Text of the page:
Unearthing the ’70-’71 Rapid Transit System Caravan Duster.
Story and photos by Cliff Gromer
When it comes to customized Dusters, it doesn’t get much wilder than this. A charter member of Plymouth’s famous travelling road show Rapid Transit System Caravan, this 1970 A-body was a stable mate of the RTS Road Runner that we featured on our August ’05 cover. It’s no surprise to learn that both these Caravan cars are owned by the same Mo’fan-noted collector Steven Juliano. One of the quartet of cars that broadcast their visual music at dealerships around the country, and at the big new-car shows. The Duster made its appearance supported by the ’Runner, a Hemicuda and a clone of Don Prudhomme’s flopper. The Caravan was to hit the road with 1970 models, which meant that the customs had to be created before the production models were minted.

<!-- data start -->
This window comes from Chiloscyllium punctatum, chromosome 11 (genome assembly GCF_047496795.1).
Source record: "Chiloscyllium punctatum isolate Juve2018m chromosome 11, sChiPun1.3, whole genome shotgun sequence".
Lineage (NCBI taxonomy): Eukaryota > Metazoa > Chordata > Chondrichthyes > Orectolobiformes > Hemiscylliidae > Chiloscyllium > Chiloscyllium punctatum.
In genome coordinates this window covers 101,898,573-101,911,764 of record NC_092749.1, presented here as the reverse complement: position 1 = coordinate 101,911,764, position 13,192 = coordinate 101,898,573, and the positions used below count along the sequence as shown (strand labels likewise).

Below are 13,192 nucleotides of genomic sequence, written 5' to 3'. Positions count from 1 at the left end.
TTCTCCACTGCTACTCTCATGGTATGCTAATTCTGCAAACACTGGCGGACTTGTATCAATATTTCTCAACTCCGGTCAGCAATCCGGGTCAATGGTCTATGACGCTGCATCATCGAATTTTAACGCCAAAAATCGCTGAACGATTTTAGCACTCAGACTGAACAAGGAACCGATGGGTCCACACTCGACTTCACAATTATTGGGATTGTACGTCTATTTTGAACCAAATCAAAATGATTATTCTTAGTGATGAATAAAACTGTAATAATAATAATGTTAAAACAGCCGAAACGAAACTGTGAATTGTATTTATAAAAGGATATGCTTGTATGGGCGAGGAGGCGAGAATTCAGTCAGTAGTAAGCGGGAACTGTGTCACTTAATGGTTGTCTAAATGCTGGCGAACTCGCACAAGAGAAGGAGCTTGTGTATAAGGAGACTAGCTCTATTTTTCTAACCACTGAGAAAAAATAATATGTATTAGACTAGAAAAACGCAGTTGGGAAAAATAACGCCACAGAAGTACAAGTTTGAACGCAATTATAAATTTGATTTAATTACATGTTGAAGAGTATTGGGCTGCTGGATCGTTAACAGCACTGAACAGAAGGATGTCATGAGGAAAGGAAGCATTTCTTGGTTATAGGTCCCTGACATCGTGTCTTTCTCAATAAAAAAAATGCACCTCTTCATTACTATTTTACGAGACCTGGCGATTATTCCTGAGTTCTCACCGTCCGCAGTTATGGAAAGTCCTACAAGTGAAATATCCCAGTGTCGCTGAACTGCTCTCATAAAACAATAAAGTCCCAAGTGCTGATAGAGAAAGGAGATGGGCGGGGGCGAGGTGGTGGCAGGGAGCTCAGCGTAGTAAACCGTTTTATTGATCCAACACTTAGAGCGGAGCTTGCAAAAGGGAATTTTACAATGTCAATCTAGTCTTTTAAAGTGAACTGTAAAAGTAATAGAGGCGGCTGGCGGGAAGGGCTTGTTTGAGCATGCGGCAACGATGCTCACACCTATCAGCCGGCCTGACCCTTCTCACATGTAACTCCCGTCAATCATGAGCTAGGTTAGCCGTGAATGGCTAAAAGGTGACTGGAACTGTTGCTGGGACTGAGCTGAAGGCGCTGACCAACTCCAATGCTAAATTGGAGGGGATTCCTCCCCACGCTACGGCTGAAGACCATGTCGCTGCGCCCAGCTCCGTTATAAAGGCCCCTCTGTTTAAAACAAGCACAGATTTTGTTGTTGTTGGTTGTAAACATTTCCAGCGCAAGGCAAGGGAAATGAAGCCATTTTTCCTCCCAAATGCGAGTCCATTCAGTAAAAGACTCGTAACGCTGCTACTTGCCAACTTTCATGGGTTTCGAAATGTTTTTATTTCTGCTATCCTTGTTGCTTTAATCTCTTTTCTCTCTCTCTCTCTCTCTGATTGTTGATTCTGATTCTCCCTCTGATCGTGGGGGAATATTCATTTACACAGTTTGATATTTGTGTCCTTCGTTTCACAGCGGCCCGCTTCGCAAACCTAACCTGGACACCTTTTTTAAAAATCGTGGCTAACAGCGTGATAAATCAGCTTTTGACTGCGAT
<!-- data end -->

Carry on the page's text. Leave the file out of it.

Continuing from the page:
Noted designer Harry Bradley was assigned the job of coming up with artwork for the customs. Since he didn’t have a real Duster to base his drawings on, he had to use sketches of what the stock Duster would look like. Plymouth had to sign off on Bradley’s work before his ideas were realized in lead and paint. It wasn’t a shoo-in. Bradley came up with another cool touch—large flip-style racing-type gas caps—one for each quarter. Since the Duster only had one gas tank, the second cap was a dummy. So, if a dummy gas jockey filled you up through the dummy cap, he filled the trunk, not the tank (big deal, gas was cheap back then.) The gas cap was the same piece used on the Ford Cobras, but it wasn’t a Ford original. The Blue Oval boys had borrowed it from its original application-on an English oil truck. The same cap, by the way, is used today on Vipers.